Missouri tuition hike could mean prestige boost

COLUMBIA (AP) — University of Missouri officials suggested Friday that an expected tuition increase will do more than just plug holes in campus budgets weakened by years of declining state support — it will boost the school’s reputation.

Some out-of-state students and parents who equate a college’s price tag with academic excellence could see the increased cost as a reflection of the university’s prestige, they said.

“It’s not just price,” said Warren Erdman, a Kansas City lawyer and chairman of the university system’s Board of Curators. “It’s also a brand perception.”

Curators held a video teleconference Friday morning to discuss campus finances in advance of a late January meeting in Columbia, where they plan to increase tuition for the first time in three years.

The exact amount of the fee hike won’t be determined until Gov. Jay Nixon releases his proposed budget next week. School officials hope to keep the increase below 10 percent.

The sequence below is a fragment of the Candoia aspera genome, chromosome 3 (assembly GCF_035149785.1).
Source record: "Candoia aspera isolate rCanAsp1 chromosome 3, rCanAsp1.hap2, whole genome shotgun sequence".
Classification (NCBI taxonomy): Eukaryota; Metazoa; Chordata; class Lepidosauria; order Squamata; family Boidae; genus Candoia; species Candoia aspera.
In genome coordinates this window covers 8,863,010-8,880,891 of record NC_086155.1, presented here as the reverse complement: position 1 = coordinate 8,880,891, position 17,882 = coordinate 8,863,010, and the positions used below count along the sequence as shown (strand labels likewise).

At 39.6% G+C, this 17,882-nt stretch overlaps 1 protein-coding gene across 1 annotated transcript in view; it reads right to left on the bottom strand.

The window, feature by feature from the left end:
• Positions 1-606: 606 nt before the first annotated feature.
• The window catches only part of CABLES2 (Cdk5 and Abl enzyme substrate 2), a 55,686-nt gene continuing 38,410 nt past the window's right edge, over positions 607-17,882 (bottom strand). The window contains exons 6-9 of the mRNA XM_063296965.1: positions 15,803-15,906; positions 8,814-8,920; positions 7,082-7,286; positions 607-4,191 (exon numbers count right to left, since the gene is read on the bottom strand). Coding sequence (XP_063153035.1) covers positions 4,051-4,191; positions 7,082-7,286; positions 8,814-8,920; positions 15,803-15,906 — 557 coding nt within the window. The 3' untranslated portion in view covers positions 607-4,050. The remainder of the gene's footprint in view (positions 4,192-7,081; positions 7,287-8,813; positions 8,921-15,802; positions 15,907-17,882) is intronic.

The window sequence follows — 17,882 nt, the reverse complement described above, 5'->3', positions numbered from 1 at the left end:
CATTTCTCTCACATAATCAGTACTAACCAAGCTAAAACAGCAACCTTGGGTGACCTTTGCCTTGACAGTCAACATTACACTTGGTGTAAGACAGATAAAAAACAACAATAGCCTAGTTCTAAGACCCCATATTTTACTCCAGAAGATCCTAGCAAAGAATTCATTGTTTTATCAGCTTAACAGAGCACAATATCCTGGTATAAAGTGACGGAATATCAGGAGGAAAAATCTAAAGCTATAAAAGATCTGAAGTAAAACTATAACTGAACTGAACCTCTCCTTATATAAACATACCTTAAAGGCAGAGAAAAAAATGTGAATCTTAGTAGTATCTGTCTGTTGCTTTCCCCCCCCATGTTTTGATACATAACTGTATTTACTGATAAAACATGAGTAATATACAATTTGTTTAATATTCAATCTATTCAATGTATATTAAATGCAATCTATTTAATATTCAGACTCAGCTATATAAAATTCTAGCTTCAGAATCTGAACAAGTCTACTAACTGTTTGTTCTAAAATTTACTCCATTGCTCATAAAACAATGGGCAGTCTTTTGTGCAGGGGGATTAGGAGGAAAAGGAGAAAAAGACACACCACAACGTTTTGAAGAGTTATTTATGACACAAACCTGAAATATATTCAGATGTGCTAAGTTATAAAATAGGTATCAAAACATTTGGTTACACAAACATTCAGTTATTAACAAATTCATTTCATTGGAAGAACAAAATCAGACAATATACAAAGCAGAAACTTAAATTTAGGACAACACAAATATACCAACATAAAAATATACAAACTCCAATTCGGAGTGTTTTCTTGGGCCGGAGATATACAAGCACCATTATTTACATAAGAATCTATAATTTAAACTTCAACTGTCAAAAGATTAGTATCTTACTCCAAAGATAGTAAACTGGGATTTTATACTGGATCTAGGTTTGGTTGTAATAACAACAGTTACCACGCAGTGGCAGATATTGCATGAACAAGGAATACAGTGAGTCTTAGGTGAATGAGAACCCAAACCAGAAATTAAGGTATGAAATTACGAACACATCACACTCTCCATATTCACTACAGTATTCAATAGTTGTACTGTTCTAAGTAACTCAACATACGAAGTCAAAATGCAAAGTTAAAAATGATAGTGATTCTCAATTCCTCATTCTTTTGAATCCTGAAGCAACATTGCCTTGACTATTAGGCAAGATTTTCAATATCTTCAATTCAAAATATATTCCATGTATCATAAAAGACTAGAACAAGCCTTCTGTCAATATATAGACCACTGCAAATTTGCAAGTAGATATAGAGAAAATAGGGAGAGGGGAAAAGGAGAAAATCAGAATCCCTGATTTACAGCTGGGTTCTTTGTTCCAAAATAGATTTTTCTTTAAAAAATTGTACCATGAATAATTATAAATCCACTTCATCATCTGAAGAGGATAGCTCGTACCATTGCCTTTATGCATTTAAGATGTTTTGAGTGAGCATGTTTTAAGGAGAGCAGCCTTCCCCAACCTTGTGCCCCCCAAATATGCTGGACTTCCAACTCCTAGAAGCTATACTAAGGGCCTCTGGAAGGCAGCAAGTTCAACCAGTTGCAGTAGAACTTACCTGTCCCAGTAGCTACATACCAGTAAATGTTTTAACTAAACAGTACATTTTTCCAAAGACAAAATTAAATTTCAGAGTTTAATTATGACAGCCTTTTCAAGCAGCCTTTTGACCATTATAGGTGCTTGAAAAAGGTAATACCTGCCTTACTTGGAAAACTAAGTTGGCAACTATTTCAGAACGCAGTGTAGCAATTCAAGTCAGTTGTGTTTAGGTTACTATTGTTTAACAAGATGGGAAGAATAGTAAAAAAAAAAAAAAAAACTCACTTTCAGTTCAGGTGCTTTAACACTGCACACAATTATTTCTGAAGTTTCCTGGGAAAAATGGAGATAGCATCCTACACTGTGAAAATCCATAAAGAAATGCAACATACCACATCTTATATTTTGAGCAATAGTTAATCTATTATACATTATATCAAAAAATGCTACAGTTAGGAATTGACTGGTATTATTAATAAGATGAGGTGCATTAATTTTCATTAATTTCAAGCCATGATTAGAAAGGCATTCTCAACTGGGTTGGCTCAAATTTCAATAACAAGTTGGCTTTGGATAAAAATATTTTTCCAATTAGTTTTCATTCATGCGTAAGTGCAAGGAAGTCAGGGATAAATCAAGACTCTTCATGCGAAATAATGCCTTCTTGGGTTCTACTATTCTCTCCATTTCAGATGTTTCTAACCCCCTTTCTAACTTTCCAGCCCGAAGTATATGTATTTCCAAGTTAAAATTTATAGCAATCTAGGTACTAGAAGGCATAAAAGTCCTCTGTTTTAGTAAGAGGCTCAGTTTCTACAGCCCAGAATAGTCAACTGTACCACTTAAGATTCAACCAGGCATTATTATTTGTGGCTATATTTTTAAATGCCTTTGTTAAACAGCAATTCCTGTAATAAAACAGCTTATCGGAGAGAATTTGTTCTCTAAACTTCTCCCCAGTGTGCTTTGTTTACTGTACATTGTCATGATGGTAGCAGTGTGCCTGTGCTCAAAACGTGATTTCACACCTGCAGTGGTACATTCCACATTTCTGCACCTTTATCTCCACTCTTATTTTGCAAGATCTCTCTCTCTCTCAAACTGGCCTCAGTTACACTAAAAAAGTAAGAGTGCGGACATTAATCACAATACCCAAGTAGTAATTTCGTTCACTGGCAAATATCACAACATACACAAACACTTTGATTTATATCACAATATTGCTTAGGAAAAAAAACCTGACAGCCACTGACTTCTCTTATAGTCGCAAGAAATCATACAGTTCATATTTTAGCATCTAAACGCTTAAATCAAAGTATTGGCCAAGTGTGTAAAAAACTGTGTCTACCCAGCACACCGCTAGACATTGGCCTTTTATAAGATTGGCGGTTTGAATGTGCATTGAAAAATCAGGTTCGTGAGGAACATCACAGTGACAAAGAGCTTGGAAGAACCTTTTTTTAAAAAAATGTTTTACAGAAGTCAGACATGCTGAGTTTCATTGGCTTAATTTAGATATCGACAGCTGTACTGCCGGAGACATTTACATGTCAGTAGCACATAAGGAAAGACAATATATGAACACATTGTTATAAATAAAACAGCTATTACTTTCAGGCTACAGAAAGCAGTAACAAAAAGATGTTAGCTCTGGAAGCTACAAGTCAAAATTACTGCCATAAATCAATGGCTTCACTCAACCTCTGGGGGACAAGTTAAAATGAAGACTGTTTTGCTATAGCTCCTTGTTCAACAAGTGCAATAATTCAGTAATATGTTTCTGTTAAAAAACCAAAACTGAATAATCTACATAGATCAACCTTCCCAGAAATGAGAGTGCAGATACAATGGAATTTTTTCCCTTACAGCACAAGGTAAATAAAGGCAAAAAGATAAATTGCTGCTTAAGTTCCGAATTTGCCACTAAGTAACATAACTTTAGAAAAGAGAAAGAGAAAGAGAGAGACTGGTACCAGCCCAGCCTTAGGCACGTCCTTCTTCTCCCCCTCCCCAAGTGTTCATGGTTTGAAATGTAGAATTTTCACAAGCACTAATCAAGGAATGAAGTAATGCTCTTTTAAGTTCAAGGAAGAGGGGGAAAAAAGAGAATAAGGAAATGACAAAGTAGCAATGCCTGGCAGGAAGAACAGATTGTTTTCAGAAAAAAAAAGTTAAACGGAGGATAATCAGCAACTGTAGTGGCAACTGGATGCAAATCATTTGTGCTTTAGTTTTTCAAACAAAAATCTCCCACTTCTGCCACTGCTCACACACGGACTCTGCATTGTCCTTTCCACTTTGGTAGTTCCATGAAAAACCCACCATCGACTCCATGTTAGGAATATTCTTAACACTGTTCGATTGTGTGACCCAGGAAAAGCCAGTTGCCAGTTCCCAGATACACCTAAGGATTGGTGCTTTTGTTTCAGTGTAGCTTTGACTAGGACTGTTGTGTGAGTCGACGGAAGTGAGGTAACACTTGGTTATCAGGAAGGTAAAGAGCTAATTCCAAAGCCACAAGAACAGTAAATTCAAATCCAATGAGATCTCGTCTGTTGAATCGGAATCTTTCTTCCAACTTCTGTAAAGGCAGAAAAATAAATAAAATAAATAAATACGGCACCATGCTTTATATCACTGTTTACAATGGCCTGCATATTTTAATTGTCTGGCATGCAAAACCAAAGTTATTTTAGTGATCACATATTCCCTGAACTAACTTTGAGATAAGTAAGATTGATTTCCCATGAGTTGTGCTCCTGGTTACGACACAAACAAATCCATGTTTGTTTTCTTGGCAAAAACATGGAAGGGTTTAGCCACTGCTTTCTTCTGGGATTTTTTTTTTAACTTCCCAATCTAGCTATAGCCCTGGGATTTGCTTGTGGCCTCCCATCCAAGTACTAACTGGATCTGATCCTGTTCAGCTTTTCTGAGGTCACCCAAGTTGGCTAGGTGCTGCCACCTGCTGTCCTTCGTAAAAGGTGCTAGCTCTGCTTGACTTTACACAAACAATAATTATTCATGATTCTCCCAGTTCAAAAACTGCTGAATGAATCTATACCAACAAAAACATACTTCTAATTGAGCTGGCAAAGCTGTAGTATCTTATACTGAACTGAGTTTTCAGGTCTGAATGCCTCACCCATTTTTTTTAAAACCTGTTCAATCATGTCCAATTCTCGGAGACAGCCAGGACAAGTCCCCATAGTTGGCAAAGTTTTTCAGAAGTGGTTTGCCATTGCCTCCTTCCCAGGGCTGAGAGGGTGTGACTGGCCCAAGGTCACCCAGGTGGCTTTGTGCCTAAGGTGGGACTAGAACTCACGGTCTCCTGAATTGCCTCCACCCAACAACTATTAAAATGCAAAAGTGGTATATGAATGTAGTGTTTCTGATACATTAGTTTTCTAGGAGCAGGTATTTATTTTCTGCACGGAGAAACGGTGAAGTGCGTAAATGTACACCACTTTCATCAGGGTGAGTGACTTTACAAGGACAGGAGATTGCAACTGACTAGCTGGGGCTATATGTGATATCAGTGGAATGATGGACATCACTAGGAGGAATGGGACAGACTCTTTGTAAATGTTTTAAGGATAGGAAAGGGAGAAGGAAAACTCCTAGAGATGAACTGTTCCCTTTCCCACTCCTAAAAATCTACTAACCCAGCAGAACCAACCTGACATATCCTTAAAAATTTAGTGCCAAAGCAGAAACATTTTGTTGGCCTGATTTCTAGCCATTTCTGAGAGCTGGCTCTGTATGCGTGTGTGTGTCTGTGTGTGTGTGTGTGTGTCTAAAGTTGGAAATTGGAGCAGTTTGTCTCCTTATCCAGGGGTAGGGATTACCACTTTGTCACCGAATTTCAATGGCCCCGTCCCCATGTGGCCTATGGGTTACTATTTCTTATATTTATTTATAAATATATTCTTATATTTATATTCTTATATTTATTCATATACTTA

Undergraduate students from Missouri and take a standard 15-credit course load now pay $3,684 in tuition each semester, while out-of-state students pay $6,008. A 9 percent increase would translate into a $332 boost per semester for in-state students and a $541 hike for out-of-state undergraduates. Those amounts don’t include required student fees.

Proposed fee increases range from 1 percent to 3 percent at the Columbia and St. Louis campuses to 6.5 percent at Missouri University of Science and Technology in Rolla. The proposed increases in room and board costs range from 2.8 percent at the Rolla campus to 8.3 percent at Missouri-St. Louis.

Chancellor Brady Deaton told curators that the Columbia campus could expect to enroll 200 more out-of-state students should tuition increase by 10 percent next year, with many of them likely coming from neighboring Illinois. Deaton didn’t say how he came to the 200-student figure, but noted that prospective students and their families often consider a costlier school to mean a better education.

Columbia, the flagship campus, typically recruits nearly as many students from Chicago as from Kansas City, Deaton said.

Tuition for the coming academic year is typically set in the spring. But university leaders want an early start because Missouri law requires a waiver from the state to raise tuition beyond the Consumer Price Index inflation rate, which is currently 1.5 percent.

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